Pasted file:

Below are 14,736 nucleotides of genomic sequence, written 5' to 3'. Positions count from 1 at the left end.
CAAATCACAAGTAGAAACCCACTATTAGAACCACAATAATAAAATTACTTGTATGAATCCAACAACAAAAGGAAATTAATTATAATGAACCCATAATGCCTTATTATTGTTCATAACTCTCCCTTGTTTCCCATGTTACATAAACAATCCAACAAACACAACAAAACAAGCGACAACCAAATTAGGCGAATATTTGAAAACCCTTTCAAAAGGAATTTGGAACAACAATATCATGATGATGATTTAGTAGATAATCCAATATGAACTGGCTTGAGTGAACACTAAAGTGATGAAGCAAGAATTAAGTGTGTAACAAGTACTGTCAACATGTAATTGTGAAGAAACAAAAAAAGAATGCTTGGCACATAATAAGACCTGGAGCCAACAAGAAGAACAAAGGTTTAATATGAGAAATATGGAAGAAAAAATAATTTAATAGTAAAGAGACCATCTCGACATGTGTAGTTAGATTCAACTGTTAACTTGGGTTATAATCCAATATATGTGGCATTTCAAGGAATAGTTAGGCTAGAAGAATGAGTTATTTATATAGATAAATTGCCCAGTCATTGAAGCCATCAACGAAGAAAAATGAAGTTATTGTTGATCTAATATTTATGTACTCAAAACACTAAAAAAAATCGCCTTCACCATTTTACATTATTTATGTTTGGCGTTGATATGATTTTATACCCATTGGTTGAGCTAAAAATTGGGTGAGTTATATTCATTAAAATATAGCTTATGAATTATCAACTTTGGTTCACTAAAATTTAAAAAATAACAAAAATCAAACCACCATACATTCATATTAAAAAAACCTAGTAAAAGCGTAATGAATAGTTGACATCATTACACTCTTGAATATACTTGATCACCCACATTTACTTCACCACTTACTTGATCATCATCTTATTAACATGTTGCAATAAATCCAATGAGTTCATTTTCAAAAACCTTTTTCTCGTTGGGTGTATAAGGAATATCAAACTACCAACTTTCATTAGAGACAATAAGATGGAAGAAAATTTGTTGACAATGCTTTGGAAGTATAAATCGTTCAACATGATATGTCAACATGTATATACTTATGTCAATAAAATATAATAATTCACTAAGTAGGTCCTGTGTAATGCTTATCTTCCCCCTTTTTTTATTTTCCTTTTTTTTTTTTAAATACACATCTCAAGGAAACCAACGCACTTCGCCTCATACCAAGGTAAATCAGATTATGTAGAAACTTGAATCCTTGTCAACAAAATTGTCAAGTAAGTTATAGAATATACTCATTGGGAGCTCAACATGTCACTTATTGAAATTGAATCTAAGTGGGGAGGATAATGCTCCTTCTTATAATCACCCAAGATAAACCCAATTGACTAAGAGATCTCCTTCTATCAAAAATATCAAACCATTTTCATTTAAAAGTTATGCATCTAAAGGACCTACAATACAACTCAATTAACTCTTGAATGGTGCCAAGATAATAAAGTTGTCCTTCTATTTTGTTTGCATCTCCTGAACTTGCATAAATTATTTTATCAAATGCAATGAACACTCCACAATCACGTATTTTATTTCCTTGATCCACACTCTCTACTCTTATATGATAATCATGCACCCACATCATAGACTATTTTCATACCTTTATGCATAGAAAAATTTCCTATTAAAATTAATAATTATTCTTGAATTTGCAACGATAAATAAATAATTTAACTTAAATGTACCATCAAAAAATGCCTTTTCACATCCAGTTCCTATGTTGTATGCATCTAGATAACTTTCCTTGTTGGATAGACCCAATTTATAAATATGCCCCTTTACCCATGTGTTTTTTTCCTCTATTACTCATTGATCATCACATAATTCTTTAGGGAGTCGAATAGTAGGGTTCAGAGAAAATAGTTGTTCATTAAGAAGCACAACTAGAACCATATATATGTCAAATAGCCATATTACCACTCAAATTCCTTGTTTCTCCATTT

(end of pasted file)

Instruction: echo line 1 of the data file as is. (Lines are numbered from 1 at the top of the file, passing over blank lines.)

Below are 14,736 nucleotides of genomic sequence, written 5' to 3'. Positions count from 1 at the left end.